Monday, November 17, 2014

The Origin of the Transformers.

Transformers... they absolutely consumed my childhood.


Interestingly enough, they still do.

If there's any sort of starting point with Transformers, then it has to be with Optimus Prime. Everybody knows the name. As far as fictitious characters go, Prime has withstood the test of time. Thirty years later and kids still know who he is. The same certainly can't be said about Skeletor or He-Man (which makes no sense to me, but that's another story altogether). As a whole, Transformers are perhaps the most successful toy line in history.

Optimus Prime

The story of the Transformers actually begins in 1980, a full four years before the first Transformer toy was ever released. Takara, a Japanese toy manufacturer, created a new series of toys called Diaclone. The toys were all based on real life vehicles that could change into robots. Many of the original Transformers toys from 1984 and 1985, like Optimus Prime, Thundercracker, Jazz, Hoist and Grapple, were released as Diaclones in their original forms with no names or backstory. In fact, many were in different colors that would eventually be changed for the Transformers toy line. For example, Ironhide as we all know is a red van. But, when he first came out as a Diaclone toy, Ironhide was a black van.

Pre-Transformers Diaclone "Ironhide"

In the time between 1980 and 1984, the Diaclone toys had mild success in Japan. Takara even began to export some of the Diaclone toys to the United States and Europe, where they were met with a lukewarm reception. At the time, the Masters of the Universe and Cabbage Patch Kids dominated the toy market. Diaclone was no match!

In 1983, Takara also released a smaller toy line in Japan called Micro Change. These toys were smaller than the Diaclone toys and had designs based on household objects, guns and tools. These toys would later become Transformers characters like Soundwave, Reflector, Megatron, Blaster and the cassette tape Transformers (Ravage, Eject, etc.).

Soundwave and cassette Ratbat

Megatron

At the 1983 Tokyo Toy Show, representatives from American toy company Hasbro encountered the Diaclone and Micro Change toys for the first time. They negotiated a deal with Takara by the end of the year to license their toys and sell them in the United States. To make the toys more easily accessible and memorable, Hasbro decided early on to sell them under one brand name with a unifying story. To develop that story, Hasbro turned to Marvel Comics. Hasbro had already achieved remarkable success with Marvel through their development of the G.I. Joe: A Real American Hero toy line, cartoon and comics. Essentially, Hasbro figured they could make lightning strike twice... and they were right.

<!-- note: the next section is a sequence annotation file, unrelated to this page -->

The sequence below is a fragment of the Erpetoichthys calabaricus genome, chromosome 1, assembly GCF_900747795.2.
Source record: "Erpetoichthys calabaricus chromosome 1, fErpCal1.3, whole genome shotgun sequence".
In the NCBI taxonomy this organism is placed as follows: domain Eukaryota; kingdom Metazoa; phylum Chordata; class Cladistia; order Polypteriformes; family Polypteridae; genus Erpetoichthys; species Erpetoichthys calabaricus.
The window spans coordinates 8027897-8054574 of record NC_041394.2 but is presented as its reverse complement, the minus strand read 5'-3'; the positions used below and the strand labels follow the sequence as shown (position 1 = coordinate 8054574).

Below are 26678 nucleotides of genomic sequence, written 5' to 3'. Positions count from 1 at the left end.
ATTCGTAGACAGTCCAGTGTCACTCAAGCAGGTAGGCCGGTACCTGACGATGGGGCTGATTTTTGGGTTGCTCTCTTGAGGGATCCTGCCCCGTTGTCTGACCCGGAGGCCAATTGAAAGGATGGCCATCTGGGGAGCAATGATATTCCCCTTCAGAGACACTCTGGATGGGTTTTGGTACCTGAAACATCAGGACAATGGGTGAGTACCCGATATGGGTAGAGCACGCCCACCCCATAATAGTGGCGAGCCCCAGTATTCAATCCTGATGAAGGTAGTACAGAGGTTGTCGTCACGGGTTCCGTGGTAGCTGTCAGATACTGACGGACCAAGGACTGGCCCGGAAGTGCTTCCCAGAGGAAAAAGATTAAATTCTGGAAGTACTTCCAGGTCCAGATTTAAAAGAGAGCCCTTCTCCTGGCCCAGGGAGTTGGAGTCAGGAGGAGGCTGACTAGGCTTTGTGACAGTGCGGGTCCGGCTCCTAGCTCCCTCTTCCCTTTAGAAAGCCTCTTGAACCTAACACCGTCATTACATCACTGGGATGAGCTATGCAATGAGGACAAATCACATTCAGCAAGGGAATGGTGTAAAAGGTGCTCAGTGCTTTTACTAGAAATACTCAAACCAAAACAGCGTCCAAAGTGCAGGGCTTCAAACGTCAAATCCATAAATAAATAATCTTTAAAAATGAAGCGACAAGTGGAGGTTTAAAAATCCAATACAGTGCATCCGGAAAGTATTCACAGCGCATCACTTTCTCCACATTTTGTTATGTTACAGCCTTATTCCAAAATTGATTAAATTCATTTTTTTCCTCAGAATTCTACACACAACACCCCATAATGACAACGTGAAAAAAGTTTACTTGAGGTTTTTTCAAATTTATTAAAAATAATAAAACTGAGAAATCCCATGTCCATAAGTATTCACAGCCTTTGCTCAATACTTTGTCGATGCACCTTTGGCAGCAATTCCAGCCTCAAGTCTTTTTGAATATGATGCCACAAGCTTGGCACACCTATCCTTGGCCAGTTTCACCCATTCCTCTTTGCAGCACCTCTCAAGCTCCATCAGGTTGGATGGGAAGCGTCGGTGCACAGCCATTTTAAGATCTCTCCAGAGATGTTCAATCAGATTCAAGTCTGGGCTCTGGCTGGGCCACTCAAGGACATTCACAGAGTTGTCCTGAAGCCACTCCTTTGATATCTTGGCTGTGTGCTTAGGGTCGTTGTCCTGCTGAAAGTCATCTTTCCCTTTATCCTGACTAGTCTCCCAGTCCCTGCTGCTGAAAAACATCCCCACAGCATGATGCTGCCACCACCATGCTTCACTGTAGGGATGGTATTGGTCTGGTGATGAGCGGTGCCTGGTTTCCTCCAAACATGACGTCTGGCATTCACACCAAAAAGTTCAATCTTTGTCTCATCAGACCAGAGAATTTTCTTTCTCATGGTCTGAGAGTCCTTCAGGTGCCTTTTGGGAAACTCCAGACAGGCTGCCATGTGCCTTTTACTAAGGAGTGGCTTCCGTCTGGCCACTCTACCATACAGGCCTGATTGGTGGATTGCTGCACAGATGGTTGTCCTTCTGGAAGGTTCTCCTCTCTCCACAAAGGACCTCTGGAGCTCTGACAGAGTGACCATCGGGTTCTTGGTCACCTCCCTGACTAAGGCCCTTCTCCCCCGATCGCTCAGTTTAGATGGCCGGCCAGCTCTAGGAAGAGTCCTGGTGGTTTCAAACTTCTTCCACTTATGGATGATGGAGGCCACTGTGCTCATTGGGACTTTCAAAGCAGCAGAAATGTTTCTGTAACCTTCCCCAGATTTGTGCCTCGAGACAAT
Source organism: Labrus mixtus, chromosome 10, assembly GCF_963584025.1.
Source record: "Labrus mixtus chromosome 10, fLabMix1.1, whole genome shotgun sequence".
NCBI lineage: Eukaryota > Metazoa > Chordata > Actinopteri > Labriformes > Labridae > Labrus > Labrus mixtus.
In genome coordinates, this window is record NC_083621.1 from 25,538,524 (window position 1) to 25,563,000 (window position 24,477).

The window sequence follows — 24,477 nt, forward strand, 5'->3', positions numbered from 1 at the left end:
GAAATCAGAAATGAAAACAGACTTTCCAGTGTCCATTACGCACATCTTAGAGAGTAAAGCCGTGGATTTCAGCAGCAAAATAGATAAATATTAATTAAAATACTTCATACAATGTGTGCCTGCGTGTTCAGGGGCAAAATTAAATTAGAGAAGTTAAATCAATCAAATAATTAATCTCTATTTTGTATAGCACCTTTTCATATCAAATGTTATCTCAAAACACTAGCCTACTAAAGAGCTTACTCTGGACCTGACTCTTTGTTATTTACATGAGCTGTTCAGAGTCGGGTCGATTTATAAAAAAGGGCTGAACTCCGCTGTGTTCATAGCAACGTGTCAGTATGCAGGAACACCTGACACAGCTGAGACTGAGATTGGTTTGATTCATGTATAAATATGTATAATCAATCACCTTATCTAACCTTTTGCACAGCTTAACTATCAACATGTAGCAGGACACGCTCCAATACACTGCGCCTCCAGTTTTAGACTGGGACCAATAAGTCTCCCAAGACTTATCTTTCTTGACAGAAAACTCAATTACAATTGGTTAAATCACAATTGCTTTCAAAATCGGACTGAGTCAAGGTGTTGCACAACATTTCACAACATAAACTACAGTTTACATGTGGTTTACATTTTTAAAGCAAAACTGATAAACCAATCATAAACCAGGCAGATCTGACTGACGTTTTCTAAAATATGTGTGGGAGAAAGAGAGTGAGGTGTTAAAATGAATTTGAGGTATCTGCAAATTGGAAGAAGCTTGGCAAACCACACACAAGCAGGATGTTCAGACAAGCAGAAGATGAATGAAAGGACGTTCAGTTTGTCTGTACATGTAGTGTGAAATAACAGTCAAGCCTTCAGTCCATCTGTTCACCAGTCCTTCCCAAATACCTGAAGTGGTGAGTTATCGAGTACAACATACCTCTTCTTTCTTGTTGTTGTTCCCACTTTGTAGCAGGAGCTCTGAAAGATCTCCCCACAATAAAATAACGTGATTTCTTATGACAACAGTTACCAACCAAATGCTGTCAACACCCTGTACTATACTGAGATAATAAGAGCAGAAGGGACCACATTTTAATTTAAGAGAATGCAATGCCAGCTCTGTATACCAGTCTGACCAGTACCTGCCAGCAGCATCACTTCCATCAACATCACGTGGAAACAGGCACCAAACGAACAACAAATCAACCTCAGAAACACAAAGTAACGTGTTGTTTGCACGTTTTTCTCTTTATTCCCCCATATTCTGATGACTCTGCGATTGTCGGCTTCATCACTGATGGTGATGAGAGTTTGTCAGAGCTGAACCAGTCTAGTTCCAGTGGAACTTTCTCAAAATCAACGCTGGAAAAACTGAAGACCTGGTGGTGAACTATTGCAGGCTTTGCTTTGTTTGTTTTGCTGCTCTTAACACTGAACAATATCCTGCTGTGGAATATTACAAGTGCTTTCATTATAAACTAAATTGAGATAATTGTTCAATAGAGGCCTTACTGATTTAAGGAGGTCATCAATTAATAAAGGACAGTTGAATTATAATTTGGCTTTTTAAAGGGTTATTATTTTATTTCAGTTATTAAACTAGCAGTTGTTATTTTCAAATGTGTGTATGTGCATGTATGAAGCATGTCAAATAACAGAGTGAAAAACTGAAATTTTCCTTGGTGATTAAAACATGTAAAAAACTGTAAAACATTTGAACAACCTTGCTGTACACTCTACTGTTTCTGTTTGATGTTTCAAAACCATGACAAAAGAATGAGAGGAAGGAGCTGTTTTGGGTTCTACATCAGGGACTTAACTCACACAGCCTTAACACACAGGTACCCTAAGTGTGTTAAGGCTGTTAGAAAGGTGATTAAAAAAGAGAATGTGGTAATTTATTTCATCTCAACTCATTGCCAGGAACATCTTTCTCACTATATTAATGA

Marvel's Editor-In-Chief Jim Shooter, writer Dennis O'Neil and editor Bob Budiansky all contributed to the Transformers story and generated character biographies. To go along with the upcoming toy line, they began publication of a Transformers comic series which surprisingly ran for eighty issues. Hasbro also hastily ordered production of the original Transformers cartoon. By the holiday season of 1984, the Transformers were on store shelves and ready to surprise eager kids as gifts. Though, they didn't remain on toy shelves for very long -- most stores sold out of Transformers very quickly. Kids had already gobbled up the comics and watched the cartoons; now they desperately wanted the toys for holiday gifts (to which parents eagerly obliged).

The Seacons merge to form the giant robot combiner Piranacon

The rest, as they say, is history. Transformers became a huge phenomenon and are still in production to this day. Through countless cartoons, movies, comics and toy lines, Transformers have remained in production or for sale consistently for thirty years. The 2014 Holiday Season will be the thirtieth time kids (and adult collectors like myself) will receive Transformers as gifts. Oh, how lucky we are!

Quickswitch 

Pretender Skullgrin

*All photos are from my personal archive.*

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